Have you ever had a book where you had to create excuses, just so you can read it?
Well a month ago I was having long baths, going to bed late and waking up early, all just to read this book! This book is an autobiography about Tracey Miller, who goes by the name of Sour. Tracey Miller lived an eventful life on the streets of London; she was a senior member in her local gang. With the help of the reporter Lucy Bannerman, Tracey Millers shares the crimes she’s committed, the wrongs done against her and the difficulties of her upbringing.
You may be wondering ‘what is so special about this book, which made me take the long baths and destroy my sleeping pattern?’It’s very simple, this book explores the interesting debate of what can cause individuals to offend. “Youth workers could argue I had no chance. Politicians could blame my parents. Others might say the choices I made were mine and mine alone. Maybe they’re all right./ Me? I think badness is genetic. With a manic depressive for a mother and a convicted rapist for father, I aint ever gonna be little bo peep”. This book doesn’t offer an answer to the debate it gives a brilliant example of why this is a debate.
The characters in this story are so real, partly because they’re actually real but there’s something about each of them that leaves you divided. From the women that Sour shares her cell with her to Sour’s little brother who converts to Islam. I find this book humbling because Sour’s parents came over to England from the Caribbean during the Windrush movement; this is when my Grandparents came to England.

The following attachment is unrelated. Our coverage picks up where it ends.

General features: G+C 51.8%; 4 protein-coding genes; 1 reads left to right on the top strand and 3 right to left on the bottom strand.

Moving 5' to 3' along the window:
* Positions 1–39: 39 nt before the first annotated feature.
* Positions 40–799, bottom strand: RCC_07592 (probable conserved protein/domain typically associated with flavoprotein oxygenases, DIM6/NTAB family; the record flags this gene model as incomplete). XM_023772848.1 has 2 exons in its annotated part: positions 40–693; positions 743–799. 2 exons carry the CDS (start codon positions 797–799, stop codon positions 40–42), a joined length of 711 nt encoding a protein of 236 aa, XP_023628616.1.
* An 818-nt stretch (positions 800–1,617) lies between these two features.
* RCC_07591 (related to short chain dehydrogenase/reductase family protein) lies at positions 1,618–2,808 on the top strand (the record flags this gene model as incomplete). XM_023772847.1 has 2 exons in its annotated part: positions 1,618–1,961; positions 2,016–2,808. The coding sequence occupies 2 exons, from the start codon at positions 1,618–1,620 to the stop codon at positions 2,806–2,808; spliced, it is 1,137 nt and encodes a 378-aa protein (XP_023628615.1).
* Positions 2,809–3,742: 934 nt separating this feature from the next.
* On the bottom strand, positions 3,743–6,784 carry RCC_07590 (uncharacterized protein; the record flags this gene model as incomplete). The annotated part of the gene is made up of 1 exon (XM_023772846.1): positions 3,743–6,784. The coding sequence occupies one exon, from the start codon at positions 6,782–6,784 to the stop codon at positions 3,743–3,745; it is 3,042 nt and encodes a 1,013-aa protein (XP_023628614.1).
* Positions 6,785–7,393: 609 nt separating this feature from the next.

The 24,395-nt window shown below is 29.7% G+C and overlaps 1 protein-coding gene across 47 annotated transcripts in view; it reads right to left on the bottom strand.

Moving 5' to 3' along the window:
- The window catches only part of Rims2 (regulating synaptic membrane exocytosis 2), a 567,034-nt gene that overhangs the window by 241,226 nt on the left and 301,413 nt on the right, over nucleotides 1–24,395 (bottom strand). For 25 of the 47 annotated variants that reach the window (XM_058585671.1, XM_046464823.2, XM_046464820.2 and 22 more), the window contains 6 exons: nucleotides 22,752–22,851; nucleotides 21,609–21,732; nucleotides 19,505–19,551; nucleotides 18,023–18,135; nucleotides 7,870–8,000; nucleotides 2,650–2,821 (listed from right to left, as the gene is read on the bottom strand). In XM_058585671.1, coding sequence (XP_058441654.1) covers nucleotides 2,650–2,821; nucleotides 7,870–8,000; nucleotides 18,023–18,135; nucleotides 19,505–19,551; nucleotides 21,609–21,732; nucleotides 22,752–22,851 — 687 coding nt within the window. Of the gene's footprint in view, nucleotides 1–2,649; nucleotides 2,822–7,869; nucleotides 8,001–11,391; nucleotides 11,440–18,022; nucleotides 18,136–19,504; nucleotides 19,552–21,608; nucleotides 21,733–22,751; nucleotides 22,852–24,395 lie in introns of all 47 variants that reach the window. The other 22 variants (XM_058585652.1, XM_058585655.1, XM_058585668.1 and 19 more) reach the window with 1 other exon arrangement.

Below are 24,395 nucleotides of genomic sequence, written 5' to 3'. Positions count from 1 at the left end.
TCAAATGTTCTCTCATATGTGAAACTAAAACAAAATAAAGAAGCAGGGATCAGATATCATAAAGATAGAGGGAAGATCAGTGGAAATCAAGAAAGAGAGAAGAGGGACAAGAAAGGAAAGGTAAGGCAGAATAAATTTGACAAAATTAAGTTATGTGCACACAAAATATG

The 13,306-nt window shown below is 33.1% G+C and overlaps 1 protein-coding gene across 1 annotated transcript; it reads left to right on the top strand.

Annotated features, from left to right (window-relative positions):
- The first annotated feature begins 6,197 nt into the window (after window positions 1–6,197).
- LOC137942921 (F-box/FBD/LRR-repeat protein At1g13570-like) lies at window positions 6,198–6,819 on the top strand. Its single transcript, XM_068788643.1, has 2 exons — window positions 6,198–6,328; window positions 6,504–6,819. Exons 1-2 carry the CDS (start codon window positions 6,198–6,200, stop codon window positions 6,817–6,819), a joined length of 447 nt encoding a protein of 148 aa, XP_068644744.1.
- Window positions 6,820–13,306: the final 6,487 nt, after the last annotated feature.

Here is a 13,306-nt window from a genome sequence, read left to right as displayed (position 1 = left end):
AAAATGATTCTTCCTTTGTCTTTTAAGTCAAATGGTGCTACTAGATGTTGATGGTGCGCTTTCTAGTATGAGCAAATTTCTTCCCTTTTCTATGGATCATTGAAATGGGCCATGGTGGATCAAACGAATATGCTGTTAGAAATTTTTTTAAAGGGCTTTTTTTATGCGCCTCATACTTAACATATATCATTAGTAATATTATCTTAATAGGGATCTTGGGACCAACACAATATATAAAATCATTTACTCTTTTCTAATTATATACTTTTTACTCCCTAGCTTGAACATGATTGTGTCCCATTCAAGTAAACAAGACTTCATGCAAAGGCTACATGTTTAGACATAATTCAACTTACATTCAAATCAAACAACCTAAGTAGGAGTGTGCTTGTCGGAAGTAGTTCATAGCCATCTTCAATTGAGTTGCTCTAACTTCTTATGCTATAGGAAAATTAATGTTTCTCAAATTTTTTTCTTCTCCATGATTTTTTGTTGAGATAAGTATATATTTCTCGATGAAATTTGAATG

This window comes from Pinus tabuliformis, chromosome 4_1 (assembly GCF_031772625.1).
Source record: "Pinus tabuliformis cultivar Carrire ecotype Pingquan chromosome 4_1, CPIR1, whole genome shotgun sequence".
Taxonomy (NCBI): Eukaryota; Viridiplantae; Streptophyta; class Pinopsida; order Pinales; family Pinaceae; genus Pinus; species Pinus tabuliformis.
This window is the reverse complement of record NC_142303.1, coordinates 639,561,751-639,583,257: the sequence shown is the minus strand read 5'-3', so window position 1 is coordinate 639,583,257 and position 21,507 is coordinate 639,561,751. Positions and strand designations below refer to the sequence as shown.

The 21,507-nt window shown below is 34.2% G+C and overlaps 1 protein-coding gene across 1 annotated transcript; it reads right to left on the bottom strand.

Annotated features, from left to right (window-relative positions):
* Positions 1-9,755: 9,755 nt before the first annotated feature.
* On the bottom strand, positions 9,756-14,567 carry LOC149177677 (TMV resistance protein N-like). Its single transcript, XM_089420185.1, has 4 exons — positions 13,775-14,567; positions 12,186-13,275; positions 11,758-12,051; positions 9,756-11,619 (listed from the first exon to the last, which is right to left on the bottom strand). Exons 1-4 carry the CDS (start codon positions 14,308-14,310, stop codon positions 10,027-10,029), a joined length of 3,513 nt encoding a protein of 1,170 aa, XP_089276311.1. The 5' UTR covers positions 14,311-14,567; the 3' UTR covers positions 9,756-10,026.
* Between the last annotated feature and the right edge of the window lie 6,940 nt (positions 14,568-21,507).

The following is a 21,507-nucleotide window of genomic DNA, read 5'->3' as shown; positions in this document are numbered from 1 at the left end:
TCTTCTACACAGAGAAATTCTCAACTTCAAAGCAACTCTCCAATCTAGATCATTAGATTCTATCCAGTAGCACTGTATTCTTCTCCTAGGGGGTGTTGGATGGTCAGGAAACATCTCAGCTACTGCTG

The key section of this story for me is when Tracey’s lifestyle catches up with her and she finds herself in jail, initially her reaction is what you expect: depression, self-pity, and anger. However, after a couple weeks of being incarcerated Tracey began to dread coming out, for me it was very heart breaking to think that someone would rather be in jail than home.
This book left me with a great sense of pride to know that my Mom could have been sour but instead my life is very different. Now is that luck that my Nan never got placed in an area as rough as Brixton or is testament to my mother’s character? Read the book and decide for yourself! I know you want to.